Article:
Eighth in a series about getting difficult out of your booth at an art fair or craft show.

A reader wrote to ask:

“Any plans to do a post about the customer who, once she’s bought from you, now thinks she’s your friend? I had this happen once, at a 5-day show (where she bought on day 2, and returned on 3 and 4 to talk endlessly). I was as polite as I could be when I wasn’t trying to duck so she wouldn’t see me (!). That mixture of being grateful she’d bought a piece and annoyed that she kept showing up was difficult to juggle.”

Michelle, your wish is granted!

Hmmmm, that’s a good one–the customer who feels they’ve bought your friendship….

As annoying as that was, it sounds like you handled it well. You dealt with her as politely as you could, and disappeared as you were able.

Here are some thoughts to help you decide which course of action feels right for you.

Remember, a small part of our biz is going to be a form of social work. Some people are lonely or have very poor social skills, or they’re lonely because they poor social skills. For them, this IS how they make friends and interact in society. They do things that give them an excuse to talk to people. It can be hugely annoying, but a little patience and compassion can go a along way–if you aren’t busy with other customers, and if you have the patience for it.

This sounds like a person who has trouble respecting the boundaries of others. Your booth is like a little store with a new friend in it, and she wants to come and visit every chance she gets. The bad news is, this person may be oblivious–it will take more than a gentle hint or two to move her on. The good news is, she’s probably used to blunt tactics, because she probably does this all the time.

Sometimes the only way to deal with a boundary issue is to name it and say it. “I’m delighted you like my work so much. I’m honored you’ve supported me by buying a piece. But I really have to focus on making the most of this opportunity to sell my work at this show. It’s been lovely talking to you. But I hope you’ll understand that I need to get back to work here.”

If this speech is too hard, start shorter and brisker: “Listen, it’s been great talking to you, but I need to run–thanks for stopping by!”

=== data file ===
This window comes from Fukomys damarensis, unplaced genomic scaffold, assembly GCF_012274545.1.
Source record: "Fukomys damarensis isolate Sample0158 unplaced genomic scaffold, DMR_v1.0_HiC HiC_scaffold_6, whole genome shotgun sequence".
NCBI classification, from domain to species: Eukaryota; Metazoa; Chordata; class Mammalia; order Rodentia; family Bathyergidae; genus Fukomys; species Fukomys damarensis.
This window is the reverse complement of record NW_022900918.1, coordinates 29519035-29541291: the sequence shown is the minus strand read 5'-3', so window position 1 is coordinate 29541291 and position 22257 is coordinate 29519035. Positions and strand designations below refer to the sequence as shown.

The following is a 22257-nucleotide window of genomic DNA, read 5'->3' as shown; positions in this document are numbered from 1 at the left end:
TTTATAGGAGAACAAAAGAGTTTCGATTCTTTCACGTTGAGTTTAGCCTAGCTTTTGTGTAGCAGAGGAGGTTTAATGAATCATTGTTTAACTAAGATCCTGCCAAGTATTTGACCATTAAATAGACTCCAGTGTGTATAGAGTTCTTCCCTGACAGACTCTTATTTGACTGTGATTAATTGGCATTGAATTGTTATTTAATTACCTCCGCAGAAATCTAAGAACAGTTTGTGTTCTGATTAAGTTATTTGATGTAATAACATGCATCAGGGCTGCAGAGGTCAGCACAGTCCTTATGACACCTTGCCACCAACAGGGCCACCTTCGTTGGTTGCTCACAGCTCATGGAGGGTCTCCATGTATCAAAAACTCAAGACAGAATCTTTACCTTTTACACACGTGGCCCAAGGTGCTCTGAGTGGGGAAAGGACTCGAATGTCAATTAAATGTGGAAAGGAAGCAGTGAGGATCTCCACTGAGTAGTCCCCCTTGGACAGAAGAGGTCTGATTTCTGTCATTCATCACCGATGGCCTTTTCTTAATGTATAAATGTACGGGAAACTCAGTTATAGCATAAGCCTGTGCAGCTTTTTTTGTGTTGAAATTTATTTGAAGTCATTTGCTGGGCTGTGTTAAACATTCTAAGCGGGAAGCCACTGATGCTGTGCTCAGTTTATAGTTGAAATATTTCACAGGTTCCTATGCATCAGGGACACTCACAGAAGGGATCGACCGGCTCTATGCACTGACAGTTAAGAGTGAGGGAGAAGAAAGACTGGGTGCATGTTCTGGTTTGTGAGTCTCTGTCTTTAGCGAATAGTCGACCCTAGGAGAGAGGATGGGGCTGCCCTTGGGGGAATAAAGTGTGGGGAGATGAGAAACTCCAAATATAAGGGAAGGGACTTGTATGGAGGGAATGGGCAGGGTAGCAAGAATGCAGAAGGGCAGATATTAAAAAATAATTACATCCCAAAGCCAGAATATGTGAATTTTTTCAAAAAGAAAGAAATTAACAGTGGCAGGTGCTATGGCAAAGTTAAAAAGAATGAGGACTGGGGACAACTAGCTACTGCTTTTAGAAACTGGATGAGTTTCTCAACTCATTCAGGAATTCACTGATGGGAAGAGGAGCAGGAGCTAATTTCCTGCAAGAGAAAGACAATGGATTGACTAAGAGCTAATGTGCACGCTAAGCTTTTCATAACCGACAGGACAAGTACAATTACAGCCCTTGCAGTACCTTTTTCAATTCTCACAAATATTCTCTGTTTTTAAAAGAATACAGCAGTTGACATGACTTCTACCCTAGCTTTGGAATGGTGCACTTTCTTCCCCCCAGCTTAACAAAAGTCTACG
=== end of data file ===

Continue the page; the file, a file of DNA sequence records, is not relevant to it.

Then run.

If she still keeps showing up, repeat. Be consistent. Friendly but firm. It may take a few turns, because people who are oblivious to the fact that they’re being noodges tend to be oblivious to all but the most blatant management.

Of course, this is hard for people like me who have trouble setting boundaries. Just look on it as good practice.

Another tactic: This is another example of a “free milk” person–they want your interest and friendship. The difference is, they feel they have paid for it, though by now you’re feeling they got the better end of the deal.

You could try offering them something more “free”–like offering to put them on your list for open studio events. That could reassure them that you won’t forget them. (As Bruce Baker quips, “How could I ever forget you??!!”)

If there’s no one in your booth and you are dying slowly, you can always try to interest her in another artist at the show. Pass it off as customer service: “You know, as I listen to you, I realize there’s another artist at the show you’d really love. I think her work is perfect for you. It will really resonate with everything you’ve been through. Let me take you over to her booth and introduce you.”

Do it–and RUN. Then she can have TWO new friends!

Finally, there’s the strategy of pushing this to the limit and using this to your advantage.

It’s drastic. But I’ve found that people who are locked in their heads like this usually make it all about ‘them’. Make it about you.

If there’s no one in your booth, I’d use the opportunity to keep selling to her. Keep circling the conversation back to your work. She might be persuaded to buy another piece.

At the very least, as other people enter your booth, they’ll be able to hear you talk without having to deal with you directly. A lot of people who browse will do just that–listen intently to what you say to another customer as they shop uninterrupted. It’s an effective selling technique.

Be sure to stop occasionally as new people come in and acknowledge them by greeting them. Casually say, “If you have any questions, just let me know” or “If you’d like to try something on, the mirror is right here.” That lets other customers know you’re paying attention.

At the slightest hint someone needs your help, smoothly interrupt the talker to say, “Excuse me just a moment.” and move to assist the other person.

If it’s just you and her, and she won’t buy anything else, then….Talk away to your heart’s content. Just make sure it’s all about you. Sometimes the only way to shoo a bore away is to be a bigger bore.